Isabella Heath comes across in many ways as the steady candidate of the GUSA Presidential elections, presenting a wealth of experience from her current role as Vice President alongside a lengthy manifesto which aims to appease a wide variety of students. With sponsorship, student wellbeing and Wednesday afternoons at the heart of her manifesto, Heath represents the choice for those looking for continuity and not revolution.
That is not to say that she is without foundation, and her lengthy manifesto outlines her eleven-point plan built upon her past success and experiences within the student body. Covering everything from student wellbeing to sexual violence prevention, Heath’s all-encompassing manifesto is appealing but may also fall short in terms of content. Heath continually plays it safe and allows herself the time to consider the whole scenario before she offers any solutions. Although she says a plan should be in place by this time next year, the lack of any suggestion from the current Vice President should be a worry.
However, what Heath does offer, unlike Roberts, is the promise to increase club funding by improved sponsorship investment in GUSA. Relying upon her past experience in securing sponsorship for the GUSA Ball, Heath suggests that she will apply this to GUSA as a whole and ultimately aim to ensure that the clubs will receive more funding. This will certainly help another aspect of her manifesto, as she looks to involve more of the “probationary” clubs on the outskirts to secure their funding. When pressed, she was quick to reassure clubs that their funding would not be cut as a result of more clubs being involved, but if her sponsorship initiative fails then surely the lack of extra money could lead to cuts somewhere.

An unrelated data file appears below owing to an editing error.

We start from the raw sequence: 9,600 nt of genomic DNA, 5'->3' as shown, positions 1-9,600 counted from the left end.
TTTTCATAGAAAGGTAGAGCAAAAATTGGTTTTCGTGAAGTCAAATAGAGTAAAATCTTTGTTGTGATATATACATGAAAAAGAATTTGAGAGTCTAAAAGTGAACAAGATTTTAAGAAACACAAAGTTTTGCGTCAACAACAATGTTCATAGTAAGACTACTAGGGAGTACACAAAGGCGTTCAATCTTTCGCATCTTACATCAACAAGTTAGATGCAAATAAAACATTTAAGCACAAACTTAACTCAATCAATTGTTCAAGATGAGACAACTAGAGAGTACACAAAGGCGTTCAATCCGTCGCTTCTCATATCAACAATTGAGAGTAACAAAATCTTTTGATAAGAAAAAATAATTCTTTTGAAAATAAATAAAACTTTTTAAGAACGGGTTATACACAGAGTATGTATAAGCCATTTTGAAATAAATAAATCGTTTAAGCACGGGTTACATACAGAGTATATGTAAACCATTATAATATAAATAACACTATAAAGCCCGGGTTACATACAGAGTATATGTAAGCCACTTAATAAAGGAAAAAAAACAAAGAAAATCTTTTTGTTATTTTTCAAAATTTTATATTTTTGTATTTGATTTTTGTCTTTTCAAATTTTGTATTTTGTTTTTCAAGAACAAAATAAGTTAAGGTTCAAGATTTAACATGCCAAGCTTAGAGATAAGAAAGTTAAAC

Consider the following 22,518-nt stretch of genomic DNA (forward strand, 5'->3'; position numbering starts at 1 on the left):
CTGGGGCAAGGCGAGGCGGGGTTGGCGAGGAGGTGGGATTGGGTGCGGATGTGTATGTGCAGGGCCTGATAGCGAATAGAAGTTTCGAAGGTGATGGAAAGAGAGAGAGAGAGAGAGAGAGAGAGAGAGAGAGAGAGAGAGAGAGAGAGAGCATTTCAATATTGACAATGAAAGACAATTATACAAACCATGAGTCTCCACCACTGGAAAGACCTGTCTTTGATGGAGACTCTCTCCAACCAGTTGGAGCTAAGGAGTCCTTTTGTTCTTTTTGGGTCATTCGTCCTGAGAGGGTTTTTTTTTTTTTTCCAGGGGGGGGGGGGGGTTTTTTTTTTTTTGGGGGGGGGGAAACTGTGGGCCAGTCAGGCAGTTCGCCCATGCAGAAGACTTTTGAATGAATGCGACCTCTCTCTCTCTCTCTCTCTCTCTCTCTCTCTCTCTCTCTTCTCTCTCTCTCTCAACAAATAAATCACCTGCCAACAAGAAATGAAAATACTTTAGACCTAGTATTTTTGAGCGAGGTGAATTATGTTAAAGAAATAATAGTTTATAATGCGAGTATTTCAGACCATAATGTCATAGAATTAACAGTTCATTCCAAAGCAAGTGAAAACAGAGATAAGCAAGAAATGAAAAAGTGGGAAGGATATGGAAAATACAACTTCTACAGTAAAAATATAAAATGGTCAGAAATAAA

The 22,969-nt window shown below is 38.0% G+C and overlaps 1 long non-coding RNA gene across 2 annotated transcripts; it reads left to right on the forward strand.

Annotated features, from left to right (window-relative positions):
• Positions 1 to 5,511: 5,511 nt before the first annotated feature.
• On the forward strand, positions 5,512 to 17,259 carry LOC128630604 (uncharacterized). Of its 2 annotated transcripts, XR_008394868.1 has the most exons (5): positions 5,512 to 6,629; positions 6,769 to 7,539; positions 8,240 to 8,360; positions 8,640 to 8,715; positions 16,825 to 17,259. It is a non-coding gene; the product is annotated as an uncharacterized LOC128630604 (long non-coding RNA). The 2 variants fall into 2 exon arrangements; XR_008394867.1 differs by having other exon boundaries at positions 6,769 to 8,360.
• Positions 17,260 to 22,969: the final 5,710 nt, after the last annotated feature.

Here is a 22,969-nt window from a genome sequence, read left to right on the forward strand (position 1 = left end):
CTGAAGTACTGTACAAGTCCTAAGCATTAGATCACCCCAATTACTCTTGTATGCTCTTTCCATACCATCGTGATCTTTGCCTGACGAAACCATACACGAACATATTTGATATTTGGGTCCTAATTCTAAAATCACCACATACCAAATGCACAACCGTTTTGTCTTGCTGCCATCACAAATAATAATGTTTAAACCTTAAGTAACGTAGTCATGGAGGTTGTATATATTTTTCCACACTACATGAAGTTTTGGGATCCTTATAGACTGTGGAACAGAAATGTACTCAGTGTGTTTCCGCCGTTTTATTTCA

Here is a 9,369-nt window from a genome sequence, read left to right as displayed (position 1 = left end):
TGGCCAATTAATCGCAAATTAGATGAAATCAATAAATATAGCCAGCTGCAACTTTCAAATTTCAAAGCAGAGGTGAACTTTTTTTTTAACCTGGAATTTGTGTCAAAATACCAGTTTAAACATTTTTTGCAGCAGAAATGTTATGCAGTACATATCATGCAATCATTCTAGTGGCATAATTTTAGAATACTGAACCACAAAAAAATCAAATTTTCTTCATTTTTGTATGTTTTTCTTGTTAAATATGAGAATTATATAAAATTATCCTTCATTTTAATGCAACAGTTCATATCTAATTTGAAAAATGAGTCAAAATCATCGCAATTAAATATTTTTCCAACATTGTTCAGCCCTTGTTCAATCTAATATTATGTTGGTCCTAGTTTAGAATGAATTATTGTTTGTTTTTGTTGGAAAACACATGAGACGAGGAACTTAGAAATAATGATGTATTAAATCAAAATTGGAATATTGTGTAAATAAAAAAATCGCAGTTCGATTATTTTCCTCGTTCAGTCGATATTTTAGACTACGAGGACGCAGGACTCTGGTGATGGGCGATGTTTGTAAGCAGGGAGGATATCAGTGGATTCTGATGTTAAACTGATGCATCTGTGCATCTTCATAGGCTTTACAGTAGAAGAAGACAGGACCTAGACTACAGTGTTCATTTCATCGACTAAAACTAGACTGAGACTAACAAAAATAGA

Heath, like many who have come before her, promises to finally free up Wednesday afternoons for students and uses her current experience in this fight as reason to believe that she can finally be the one to end the battle. She proposes to continue to collect data from those who have Wednesday classes as evidence for change, but it remains unclear as to whether or not this has made a difference as of yet. As Heath has strong links to the SRC, who hold seats in court and senate, she is in a strong position to effect this change.
Overall, whilst Heath does not offer innovation and plays it safe, she would maintain continuity at GUSA and bring with her an incredibly solid manifesto which appeals to a wide variety of students. She is unlikely to bring any radical changes to GUSA, but this, when GUSA has a simple and clear mission, is not a disadvantage.